Gallbladder surgery (cholecystectomy), or gallbladder removal, is one of the most commonly performed surgical procedures in the United States today, with more than 500,000 patients undergoing gallbladder surgery to treat gallstones and other gallbladder disorders every year.
Gallstones are a common gallbladder disorder and develop when the bile in the gallbladder becomes thickened and form "stones," which are commonly made up of cholesterol. Some people may experience gallstones without any problems, while others experience pain caused by inflammation of the gallbladder when the gallstones pass into the bile ducts. Gallbladder pain in the upper right side of the abdomen or in the middle of the stomach is commonly felt following a high-fat meal.
Gallstones can form for a number of reasons, including when the bile contains too much cholesterol and/or bilirubin. Stones can also form when the gallbladder fails to empty correctly.
Women are twice as likely to develop gallstones then men. Other people who might be at risk of developing gallstones include:
- Individuals who are overweight or obese
- Women who are pregnant
- Individuals who have experienced rapid weight loss
- Individuals (particularly men) who have experienced weight loss and regain
- Individuals who have cirrhosis of the liver
- Those with a family history of gallstones
- Individuals who consume a diet that is high in fat, high in cholesterol, and low in fiber
- Individuals of Native American Indian descent
- Individuals who have type 2 diabetes
- Those who are taking cholesterol lowering drugs called statins
- Women who are on Hormone Replacement Therapy during menopause
Many times, gallstones don’t cause any symptoms, a condition known as “silent stones,” or asymptomatic gallstone disease. In this case, gallstones do not require treatment. However, if gallstones move into the bile ducts and create blockage, pressure in the gallbladder increases and one or more symptoms may occur.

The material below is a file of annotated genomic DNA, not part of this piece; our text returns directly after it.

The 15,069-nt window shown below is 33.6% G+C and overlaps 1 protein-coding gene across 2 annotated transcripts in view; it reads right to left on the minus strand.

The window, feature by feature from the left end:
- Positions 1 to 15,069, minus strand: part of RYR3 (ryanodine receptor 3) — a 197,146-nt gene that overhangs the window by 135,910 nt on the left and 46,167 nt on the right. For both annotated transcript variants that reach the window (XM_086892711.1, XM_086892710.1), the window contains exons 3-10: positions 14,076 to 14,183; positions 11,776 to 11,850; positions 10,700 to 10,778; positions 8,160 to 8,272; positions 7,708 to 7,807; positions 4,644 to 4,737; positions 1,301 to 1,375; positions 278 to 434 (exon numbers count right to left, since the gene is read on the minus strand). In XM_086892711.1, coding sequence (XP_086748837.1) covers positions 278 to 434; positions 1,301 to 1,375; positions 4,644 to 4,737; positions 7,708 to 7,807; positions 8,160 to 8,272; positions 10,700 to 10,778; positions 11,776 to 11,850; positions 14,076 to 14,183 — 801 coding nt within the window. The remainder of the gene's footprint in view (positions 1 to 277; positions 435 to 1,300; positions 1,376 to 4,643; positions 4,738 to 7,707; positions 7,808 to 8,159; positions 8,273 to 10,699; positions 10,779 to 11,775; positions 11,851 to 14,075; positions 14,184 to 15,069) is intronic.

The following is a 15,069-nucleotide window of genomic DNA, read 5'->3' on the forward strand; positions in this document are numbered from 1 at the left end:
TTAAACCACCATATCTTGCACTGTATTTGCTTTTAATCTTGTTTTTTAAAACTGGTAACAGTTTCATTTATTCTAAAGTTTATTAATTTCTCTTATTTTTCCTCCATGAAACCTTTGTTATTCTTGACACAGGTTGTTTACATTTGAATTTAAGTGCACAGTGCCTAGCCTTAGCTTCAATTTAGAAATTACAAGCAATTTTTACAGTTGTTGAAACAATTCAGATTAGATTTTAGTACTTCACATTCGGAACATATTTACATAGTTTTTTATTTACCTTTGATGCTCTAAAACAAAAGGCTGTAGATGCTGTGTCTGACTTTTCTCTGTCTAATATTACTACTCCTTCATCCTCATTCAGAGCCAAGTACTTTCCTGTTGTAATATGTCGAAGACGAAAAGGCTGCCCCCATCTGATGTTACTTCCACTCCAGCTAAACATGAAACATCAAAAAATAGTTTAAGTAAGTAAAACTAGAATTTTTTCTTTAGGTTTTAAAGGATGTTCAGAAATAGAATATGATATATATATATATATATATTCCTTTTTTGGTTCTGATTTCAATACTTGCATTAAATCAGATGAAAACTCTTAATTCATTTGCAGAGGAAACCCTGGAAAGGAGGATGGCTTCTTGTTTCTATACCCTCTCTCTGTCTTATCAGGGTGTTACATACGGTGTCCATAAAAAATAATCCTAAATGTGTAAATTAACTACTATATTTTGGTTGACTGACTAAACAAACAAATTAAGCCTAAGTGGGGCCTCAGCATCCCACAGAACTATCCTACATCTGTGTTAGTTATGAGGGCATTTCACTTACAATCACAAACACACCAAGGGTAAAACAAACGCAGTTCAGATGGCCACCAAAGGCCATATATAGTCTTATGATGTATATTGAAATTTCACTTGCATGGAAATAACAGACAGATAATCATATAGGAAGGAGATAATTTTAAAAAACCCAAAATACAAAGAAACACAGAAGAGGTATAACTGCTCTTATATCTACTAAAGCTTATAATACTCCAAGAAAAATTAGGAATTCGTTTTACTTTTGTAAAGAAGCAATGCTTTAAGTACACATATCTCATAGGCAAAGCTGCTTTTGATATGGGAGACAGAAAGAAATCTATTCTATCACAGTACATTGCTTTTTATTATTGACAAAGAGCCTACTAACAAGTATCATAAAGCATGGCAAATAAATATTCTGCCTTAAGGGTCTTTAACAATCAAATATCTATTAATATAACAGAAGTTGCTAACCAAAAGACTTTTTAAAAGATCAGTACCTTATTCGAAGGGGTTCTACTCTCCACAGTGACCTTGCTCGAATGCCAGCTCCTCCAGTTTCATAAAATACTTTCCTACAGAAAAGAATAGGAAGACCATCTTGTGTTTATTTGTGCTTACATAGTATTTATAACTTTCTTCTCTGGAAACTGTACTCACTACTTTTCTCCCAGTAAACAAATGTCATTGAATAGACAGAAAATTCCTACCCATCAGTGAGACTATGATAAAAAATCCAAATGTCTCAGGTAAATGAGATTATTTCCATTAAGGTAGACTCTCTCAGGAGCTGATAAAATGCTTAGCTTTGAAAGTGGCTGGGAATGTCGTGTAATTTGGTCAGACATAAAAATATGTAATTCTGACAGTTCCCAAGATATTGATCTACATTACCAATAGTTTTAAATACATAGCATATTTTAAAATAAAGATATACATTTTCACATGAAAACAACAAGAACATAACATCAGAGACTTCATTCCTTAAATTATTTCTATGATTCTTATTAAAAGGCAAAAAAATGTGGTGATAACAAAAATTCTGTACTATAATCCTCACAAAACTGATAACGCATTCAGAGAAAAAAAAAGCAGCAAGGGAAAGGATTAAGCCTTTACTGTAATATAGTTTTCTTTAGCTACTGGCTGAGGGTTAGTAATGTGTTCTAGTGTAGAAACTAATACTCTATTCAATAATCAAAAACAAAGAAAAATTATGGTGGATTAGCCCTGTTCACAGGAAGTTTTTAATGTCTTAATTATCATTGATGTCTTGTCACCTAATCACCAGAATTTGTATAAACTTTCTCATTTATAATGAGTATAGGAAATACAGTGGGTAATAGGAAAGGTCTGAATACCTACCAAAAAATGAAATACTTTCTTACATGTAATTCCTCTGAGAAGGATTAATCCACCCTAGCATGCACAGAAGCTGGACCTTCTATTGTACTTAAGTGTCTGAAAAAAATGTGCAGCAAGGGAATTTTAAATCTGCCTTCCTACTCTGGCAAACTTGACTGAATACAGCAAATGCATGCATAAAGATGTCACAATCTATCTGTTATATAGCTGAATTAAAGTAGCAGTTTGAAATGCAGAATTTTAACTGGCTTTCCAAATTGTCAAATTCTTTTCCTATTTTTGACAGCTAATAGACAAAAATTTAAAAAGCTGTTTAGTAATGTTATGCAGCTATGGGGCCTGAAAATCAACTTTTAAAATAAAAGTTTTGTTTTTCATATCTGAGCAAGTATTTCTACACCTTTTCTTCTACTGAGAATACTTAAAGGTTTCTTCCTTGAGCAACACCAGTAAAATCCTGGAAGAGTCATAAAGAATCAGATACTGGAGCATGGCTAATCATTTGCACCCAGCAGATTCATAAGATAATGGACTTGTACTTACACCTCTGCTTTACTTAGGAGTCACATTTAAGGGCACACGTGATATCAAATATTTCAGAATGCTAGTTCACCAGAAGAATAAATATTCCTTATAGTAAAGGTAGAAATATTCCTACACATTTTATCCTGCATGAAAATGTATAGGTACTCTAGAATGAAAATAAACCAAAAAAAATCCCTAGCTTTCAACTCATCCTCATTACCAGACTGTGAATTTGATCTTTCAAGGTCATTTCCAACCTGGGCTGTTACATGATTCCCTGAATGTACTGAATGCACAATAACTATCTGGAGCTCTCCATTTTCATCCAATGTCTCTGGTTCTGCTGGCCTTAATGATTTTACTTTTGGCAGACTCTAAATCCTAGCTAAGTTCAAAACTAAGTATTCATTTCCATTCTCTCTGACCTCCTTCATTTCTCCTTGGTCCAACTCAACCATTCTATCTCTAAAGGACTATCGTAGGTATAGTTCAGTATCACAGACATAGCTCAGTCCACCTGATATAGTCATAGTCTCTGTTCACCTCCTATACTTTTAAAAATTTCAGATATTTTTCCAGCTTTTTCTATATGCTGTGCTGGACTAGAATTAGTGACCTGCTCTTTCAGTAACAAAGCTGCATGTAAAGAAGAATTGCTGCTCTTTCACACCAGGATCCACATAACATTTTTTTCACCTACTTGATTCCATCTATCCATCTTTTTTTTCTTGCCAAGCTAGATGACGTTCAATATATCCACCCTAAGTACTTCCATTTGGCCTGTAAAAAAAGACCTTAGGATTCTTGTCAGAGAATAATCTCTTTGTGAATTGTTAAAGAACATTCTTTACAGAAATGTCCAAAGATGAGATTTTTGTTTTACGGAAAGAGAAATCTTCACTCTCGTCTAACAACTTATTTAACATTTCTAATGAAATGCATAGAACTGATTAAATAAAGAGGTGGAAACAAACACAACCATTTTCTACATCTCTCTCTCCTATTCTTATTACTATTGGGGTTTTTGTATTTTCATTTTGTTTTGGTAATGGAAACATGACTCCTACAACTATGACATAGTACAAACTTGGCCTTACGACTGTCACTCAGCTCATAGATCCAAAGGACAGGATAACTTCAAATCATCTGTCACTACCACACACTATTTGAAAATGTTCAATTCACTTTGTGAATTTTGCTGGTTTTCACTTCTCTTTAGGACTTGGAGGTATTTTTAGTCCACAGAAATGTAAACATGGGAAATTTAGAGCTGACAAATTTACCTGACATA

A gallbladder “attack” occurs when a gallstone suddenly blocks a bile duct, causing intense. Gallbladder attacks often occur following a meal that is high in fat, and may occur during the night. Common symptoms of a gallbladder attack include:
- Sudden, acute pain in the right upper abdomen
- Pain that increases rapidly and lasts from 30 minutes to several hours
- Radiating pain from the upper abdomen to the back between the shoulder blades
- Pain occurs under the right shoulder
- Gas or bloating
Biliary colic is a steady or intermittent ache that occurs in the center of the upper right abdomen above the bellybutton and below the breastbone. Symptoms of biliary colic are also especially common after fatty meals. In addition to pain, biliary colic may also cause:
- Nausea or vomiting
- Pain that lasts from a few minutes to more than an hour.
Although gallbladder attacks often pass as gallstones move, if blockage remains, the gallbladder can become infected. If you experience any of the following symptoms, you should see your doctor immediately:
- Pain lasting more than five hours
- Nausea or vomiting
- Low grade fever or chills
- Yellowish color of the skin or whites of the eyes
- Dark urine
- White-colored stools
Gallstone Tests & Diagnosis
Unless a patient is experiencing pain from gallstones, they may not be discovered unless the patient is being tested for other health conditions. If gallstones are suspected to be the cause of a patient’s symptoms, an ultrasound exam can be used to test for gallstones. Other tests for gallstones include:
- CT Scan
- Cholescintigraphy (HIDA scan)
- MRCP (magnetic resonance cholangiopancreatography)
- ERCP (endoscopic retrograde cholangiopancreatography)
- Blood tests
Gallstone symptoms are often similar to symptoms of a heart attack, appendicitis, ulcers, and other common and even serious health conditions, making an accurate diagnosis critical.
Nicholson Clinic does not perform any of these tests in our office, but will order tests as necessary at an outside facility.
Treatment & Gallbladder Surgery
When gallstones cause pain or other complications, gallbladder surgery may be necessary. During gallbladder surgery, the gallbladder and gallstones are usually removed at the same time—this is called cholecystectomy.
The gallbladder may be removed in one of two ways: laparoscopic and open methods.
Laparoscopic cholecystectomy is the gallstone removal method of choice and accounts for more than 90 percent of gallbladder surgeries. This procedure is minimally invasive and recovery time from the laparoscopic gallbladder removal is generally shorter than an open cholecystectomy.
This method of gallbladder removal is less common. During this procedure, one, three-to-five inch incision is made in the upper right-hand side of the abdomen. The gallbladder is then located and removed through the incision.
For more information concerning Gallbladder surgery, please visit Abdominal Surgery Specialists.